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TIFF 2022 Reviews: Bones of Crows, The Wearing Jar

courtesy of TIFF

crows bones

Inspired by real facts, Mary Clement‘ second fiction feature film, crows bonesfollows Aline (played at different ages by summer testawich, grace doveand Carla Rae), an Indigenous woman born in the 1920s who is viciously torn from her loving family by the Canadian government as part of the residential school system. There, she and her siblings are kept in a constant state of malnutrition and suffering at the hands of the nuns and priests who run the school, a place meant to strip them of all culture and language. As Aline would later say, the only thing they learned was “an education in relentless cruelty”.

Later in life, Aline enlisted in the Canadian Army, where during World War II, she was actually valued for her command of the scream. But while Aline may later have a family and a home, the trauma of her past reverberates through her life, and she becomes perpetually worried that any joy she hoards will be taken away from her, as will all that was good in her life. life was too. a kid.

crows bones tells an absolutely essential story, something that as a Canadian I can tell you they don’t teach you in school, where we’re fed silenced versions of our own history. It’s not easy to watch, and it shouldn’t be. Clements very accurately shows the horrors of oppression in this country. Yet essential as it is, the film’s non-linear storytelling doesn’t flow as well as it should, and a subplot involving Aline’s sister is underdeveloped.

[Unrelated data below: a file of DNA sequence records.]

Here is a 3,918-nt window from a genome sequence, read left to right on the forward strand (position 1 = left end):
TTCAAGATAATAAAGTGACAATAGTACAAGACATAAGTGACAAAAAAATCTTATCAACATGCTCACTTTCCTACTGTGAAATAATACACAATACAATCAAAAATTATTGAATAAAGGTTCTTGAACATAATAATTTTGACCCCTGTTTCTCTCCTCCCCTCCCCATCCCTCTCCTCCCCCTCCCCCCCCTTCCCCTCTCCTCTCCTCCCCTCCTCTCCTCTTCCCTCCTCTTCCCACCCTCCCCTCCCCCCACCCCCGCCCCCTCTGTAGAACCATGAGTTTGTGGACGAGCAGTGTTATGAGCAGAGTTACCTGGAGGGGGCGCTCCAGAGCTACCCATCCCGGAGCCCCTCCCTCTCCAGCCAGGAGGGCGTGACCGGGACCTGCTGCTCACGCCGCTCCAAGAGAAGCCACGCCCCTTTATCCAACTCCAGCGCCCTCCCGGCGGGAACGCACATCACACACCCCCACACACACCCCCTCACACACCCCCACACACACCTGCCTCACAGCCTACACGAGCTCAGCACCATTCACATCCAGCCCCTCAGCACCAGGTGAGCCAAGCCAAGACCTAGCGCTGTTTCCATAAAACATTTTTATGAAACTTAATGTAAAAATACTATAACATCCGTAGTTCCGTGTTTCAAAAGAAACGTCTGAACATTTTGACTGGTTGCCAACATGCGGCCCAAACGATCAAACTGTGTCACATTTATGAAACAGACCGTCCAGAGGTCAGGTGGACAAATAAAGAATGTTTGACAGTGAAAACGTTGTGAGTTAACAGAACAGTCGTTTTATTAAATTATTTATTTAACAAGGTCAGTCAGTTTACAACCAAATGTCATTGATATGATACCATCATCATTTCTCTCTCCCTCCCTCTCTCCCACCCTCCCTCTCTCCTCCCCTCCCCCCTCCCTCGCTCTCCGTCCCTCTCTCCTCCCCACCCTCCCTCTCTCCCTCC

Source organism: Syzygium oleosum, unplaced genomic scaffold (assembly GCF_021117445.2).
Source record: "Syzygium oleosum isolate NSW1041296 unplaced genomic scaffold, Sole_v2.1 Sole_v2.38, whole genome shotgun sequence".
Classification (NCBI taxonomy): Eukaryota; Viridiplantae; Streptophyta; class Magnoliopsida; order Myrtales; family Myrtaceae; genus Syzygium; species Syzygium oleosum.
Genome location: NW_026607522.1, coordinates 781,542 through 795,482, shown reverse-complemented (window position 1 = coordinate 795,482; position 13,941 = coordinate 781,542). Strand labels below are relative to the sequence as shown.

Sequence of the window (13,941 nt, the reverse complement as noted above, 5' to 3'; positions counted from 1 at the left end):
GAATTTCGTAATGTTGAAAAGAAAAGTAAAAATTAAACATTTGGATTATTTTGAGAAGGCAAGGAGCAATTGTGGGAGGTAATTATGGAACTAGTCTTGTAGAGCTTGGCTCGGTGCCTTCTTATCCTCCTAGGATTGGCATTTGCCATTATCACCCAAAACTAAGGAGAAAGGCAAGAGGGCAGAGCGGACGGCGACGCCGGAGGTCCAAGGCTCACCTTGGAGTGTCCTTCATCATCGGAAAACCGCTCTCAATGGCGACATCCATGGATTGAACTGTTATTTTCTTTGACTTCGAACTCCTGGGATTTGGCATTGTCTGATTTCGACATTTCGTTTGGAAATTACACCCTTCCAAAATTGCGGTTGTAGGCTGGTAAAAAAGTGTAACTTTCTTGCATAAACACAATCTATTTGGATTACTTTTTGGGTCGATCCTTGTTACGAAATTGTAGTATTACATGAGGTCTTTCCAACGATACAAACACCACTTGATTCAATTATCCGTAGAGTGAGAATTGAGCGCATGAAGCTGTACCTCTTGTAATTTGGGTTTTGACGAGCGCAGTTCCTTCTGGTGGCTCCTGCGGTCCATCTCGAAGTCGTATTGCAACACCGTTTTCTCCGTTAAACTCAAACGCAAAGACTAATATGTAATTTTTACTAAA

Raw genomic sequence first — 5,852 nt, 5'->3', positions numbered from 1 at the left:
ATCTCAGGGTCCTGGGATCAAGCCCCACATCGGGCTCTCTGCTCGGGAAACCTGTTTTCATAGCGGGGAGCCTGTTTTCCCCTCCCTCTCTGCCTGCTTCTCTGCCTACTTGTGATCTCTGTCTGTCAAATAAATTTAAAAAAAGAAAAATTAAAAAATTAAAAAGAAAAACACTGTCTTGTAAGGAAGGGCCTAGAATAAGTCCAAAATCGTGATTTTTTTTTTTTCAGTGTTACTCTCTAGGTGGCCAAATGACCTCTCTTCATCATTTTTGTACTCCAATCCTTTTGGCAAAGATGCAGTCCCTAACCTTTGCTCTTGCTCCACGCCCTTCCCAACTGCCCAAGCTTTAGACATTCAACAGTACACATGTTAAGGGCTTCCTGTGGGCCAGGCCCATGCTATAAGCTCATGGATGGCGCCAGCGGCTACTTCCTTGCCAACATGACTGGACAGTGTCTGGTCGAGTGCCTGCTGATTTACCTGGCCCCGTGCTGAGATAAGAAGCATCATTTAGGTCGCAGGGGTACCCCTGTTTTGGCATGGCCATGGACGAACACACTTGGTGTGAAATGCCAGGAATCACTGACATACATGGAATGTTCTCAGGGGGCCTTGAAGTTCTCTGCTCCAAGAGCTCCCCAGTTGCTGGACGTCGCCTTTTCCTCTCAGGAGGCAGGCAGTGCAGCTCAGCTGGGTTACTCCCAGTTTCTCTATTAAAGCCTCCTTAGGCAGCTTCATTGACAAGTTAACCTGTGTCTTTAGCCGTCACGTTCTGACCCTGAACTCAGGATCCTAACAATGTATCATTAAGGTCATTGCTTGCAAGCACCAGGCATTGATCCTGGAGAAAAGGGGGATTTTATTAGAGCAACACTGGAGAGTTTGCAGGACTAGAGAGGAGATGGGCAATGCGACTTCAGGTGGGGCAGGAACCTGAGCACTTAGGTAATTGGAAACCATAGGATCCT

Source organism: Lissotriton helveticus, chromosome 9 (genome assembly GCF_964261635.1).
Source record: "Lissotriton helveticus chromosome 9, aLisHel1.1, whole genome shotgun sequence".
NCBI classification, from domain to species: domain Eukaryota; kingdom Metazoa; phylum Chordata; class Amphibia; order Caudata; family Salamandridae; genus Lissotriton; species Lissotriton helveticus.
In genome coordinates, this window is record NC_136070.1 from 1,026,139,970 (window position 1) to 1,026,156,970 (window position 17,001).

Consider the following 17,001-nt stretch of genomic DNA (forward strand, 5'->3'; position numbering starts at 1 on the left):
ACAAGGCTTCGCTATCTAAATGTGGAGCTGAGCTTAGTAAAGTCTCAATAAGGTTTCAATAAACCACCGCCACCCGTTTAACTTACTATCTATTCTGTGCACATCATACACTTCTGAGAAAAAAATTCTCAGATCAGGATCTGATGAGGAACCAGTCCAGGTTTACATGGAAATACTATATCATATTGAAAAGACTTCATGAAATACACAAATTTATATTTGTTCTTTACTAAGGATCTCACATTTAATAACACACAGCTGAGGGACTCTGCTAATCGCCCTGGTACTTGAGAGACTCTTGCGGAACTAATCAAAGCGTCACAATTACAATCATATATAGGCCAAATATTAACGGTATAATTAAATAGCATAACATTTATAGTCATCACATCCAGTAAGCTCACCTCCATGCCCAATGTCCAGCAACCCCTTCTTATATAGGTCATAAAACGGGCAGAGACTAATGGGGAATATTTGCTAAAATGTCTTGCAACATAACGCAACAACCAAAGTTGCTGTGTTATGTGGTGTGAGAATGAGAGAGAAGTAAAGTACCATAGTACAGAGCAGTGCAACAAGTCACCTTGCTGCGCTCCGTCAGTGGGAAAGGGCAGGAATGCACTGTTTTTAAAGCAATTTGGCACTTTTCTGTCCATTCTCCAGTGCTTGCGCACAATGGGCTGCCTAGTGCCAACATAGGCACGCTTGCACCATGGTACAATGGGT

crows bones is due out in an expanded 5-part miniseries next year and with everything this movie has to (and should) convey, I think the long-form will suit it much better.

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Courtesy of TIFF

The oath jar

The sequel to the 2014 festival favorite Wet buttocksdirector lindsay mackay take us The oath jara film that tells the story of Carey and Simon, a married couple navigating the early stages of pregnancy. On the surface, the pair share an affable and cheerful relationship full of quick wit and jokes. But sometimes it’s the things left unsaid that shock us the most. It’s not the swear words, it’s the secrets.

The Swearing Jar has one of the best opening sequences I’ve seen in a while – it’s surprising and hilarious, at least if you’re a fan of swear words. In fact, the script of Kate Hewlett really weaves great moments of laughter into some of the film’s most serious scenes. The cast, including Adelaide Clemens (Rectify), Patrick J. Adams (Combinations), Douglas Smith (Big little lies, the alienist) and legend Kathleen Turner seems game enough to play humor in though it’s no surprise that Turner can still steal a scene.

Mackay uses a unique approach to narrative storytelling here. It’s hard to go into detail without significant spoilers, but there’s mystery and intrigue to unravel in this storyline and it’s pretty well done. At least for the first two acts of this film. I was absolutely enthralled and loved this film – a firm 4/5 rating – but once it got to the final act, it unfortunately became long, too long and pointless. The method of storytelling that until then was so clever, only brings out one last remarkable detail for so long that it creates great frustration. It’s an unfortunate final act that ultimately results in such a wonderfully promising film.

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Rodney N.

The author Rodney N.